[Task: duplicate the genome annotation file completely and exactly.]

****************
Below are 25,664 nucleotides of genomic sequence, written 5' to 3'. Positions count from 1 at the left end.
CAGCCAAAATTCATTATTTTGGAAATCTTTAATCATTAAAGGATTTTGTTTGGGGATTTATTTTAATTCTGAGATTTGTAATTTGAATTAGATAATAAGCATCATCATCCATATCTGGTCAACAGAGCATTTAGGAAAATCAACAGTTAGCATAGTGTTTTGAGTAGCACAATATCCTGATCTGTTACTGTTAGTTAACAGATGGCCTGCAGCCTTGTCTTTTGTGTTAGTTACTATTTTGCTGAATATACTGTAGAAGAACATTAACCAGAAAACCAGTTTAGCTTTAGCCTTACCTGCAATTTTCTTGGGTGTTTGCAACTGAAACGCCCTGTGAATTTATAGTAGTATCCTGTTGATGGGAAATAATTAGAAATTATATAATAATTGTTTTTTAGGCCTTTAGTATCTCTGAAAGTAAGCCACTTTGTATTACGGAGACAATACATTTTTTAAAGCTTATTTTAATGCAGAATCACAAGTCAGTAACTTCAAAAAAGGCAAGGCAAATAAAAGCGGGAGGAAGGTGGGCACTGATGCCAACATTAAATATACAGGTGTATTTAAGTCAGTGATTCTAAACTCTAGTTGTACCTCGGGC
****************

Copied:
Below are 25,664 nucleotides of genomic sequence, written 5' to 3'. Positions count from 1 at the left end.
CAGCCAAAATTCATTATTTTGGAAATCTTTAATCATTAAAGGATTTTGTTTGGGGATTTATTTTAATTCTGAGATTTGTAATTTGAATTAGATAATAAGCATCATCATCCATATCTGGTCAACAGAGCATTTAGGAAAATCAACAGTTAGCATAGTGTTTTGAGTAGCACAATATCCTGATCTGTTACTGTTAGTTAACAGATGGCCTGCAGCCTTGTCTTTTGTGTTAGTTACTATTTTGCTGAATATACTGTAGAAGAACATTAACCAGAAAACCAGTTTAGCTTTAGCCTTACCTGCAATTTTCTTGGGTGTTTGCAACTGAAACGCCCTGTGAATTTATAGTAGTATCCTGTTGATGGGAAATAATTAGAAATTATATAATAATTGTTTTTTAGGCCTTTAGTATCTCTGAAAGTAAGCCACTTTGTATTACGGAGACAATACATTTTTTAAAGCTTATTTTAATGCAGAATCACAAGTCAGTAACTTCAAAAAAGGCAAGGCAAATAAAAGCGGGAGGAAGGTGGGCACTGATGCCAACATTAAATATACAGGTGTATTTAAGTCAGTGATTCTAAACTCTAGTTGTACCTCGGGC